Limiting fishing to catch and release may not solve the problem either. At least 20% of released fish end up dying, according to NMFS stock assessments for many species. For deep water species, this number is much higher. In addition, impressively large species like goliath grouper may well survive a catch-and-release encounter, but face repeated stress from successive catches. "Because they tend to move very little outside of the spawning season, an individual is easy to find and a single fish can be targeted repeatedly. A goliath grouper near one of my study sites had 20 hooks in its mouth," says Coleman. "Bringing up a 400 pound fish onto your boat creates a marvelous photo opportunity, but it undoubtedly causes enormous physiological stress on the fish. And catching it is about as exciting as pulling up a Volkswagen."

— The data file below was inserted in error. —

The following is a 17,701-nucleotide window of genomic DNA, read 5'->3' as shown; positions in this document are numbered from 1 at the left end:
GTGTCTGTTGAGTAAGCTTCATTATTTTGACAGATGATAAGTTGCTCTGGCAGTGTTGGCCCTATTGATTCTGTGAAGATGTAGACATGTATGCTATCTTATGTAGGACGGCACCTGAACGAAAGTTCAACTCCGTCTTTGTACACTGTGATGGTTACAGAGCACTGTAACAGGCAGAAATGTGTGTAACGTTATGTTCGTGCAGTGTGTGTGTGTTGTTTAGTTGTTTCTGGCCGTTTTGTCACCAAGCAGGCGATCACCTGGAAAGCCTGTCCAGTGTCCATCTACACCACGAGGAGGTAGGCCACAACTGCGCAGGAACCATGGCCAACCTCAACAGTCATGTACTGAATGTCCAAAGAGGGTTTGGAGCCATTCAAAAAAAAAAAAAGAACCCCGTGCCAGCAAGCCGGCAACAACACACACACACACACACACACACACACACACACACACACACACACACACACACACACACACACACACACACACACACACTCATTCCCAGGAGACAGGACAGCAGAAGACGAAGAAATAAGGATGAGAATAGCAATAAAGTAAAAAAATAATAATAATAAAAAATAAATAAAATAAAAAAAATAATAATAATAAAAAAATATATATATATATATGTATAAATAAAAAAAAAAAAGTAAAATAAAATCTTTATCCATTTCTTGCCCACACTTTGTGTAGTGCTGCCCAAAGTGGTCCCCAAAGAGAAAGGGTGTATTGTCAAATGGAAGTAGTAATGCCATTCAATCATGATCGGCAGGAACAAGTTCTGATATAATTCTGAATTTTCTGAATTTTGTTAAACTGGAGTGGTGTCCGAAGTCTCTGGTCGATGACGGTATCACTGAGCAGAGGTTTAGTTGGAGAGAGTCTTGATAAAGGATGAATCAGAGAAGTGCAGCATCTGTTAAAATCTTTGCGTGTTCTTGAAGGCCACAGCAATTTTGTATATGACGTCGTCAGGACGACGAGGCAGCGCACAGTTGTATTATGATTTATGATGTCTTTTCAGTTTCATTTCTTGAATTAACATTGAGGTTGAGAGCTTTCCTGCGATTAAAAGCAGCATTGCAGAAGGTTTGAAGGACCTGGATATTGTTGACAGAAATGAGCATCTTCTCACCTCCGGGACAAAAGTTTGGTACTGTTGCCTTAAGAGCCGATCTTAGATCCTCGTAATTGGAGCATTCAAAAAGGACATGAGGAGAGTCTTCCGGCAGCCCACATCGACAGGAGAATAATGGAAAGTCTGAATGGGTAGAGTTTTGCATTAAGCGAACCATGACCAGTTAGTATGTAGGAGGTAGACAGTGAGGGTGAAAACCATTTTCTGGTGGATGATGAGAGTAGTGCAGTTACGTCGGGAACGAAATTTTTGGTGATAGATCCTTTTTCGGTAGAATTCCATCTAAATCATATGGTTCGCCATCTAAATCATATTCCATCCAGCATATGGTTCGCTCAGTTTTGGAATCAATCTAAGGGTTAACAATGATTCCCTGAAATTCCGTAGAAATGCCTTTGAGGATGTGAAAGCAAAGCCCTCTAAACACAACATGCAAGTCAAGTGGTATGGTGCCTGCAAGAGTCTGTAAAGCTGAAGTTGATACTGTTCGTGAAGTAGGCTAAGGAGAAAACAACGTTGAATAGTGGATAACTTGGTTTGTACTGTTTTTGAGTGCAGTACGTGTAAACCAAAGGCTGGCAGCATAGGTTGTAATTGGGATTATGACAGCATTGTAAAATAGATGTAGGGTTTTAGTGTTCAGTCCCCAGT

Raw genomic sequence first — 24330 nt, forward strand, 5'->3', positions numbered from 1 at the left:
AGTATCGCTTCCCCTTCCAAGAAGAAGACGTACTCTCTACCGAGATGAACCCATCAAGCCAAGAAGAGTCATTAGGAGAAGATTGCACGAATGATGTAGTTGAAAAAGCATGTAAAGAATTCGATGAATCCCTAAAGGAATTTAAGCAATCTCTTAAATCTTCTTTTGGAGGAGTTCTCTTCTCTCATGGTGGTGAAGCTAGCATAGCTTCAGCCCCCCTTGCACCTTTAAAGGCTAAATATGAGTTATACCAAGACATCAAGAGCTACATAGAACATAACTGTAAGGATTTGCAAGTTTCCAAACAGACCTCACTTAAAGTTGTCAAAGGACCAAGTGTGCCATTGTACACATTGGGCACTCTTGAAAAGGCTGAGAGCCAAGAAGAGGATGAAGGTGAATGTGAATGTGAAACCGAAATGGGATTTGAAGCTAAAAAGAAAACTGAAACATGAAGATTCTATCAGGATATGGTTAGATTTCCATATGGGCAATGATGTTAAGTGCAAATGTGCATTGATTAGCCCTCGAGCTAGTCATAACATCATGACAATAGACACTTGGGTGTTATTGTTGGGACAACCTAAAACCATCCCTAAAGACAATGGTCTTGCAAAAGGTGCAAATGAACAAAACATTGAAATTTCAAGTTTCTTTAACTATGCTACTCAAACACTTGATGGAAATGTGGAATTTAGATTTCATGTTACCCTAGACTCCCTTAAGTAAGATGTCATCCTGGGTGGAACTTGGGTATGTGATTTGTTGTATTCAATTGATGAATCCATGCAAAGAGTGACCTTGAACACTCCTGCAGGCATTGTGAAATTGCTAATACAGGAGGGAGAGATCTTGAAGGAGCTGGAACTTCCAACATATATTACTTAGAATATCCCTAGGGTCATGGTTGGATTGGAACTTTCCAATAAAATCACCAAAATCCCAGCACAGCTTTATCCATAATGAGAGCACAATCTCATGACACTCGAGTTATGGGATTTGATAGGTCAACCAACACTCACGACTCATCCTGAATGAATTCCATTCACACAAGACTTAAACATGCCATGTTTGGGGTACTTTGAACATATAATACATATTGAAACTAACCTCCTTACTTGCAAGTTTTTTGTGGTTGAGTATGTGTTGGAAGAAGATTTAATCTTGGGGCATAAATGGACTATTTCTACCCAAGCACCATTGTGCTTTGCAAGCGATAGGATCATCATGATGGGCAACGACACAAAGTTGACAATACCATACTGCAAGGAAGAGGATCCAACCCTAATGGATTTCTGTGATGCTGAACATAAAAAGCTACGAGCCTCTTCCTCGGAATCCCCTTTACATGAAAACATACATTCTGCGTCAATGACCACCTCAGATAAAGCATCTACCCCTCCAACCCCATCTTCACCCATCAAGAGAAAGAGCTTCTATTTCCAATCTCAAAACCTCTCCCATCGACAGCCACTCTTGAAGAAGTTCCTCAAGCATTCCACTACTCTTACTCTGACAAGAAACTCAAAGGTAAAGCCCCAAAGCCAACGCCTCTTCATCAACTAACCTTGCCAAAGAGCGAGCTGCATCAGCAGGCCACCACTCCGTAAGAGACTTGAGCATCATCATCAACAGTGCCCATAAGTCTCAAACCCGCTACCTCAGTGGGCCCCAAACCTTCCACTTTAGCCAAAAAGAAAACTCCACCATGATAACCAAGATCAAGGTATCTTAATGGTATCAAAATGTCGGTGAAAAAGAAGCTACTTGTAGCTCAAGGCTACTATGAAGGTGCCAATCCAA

"In some ways, recreational fishing is where commercial fishing was 20 years ago with very weak controls and rapidly increasing numbers of fishermen," says Federal Ocean Commissioner Andrew Rosenberg, of the University of New Hampshire and former Deputy Director of NMFS. "The challenge is to come up with new ways to balance the increase in the number of people fishing with the need to reduce the number of fish caught and killed. The stocks can't sustain the increasing pressure and the only way to ensure we will have fish in the future is to leave more in the water now."
"This study is a rigorous compilation and analysis of data about recreational fishing that is long overdue and much needed," says Pew Ocean Commissioner and marine ecologist Jane Lubchenco of Oregon State University. "The availability of a credible analysis of such a controversial topic will greatly assist decision-making. Policy makers and fishery managers should now be able to move beyond assertions and begin to address
Contact: Jessica Brown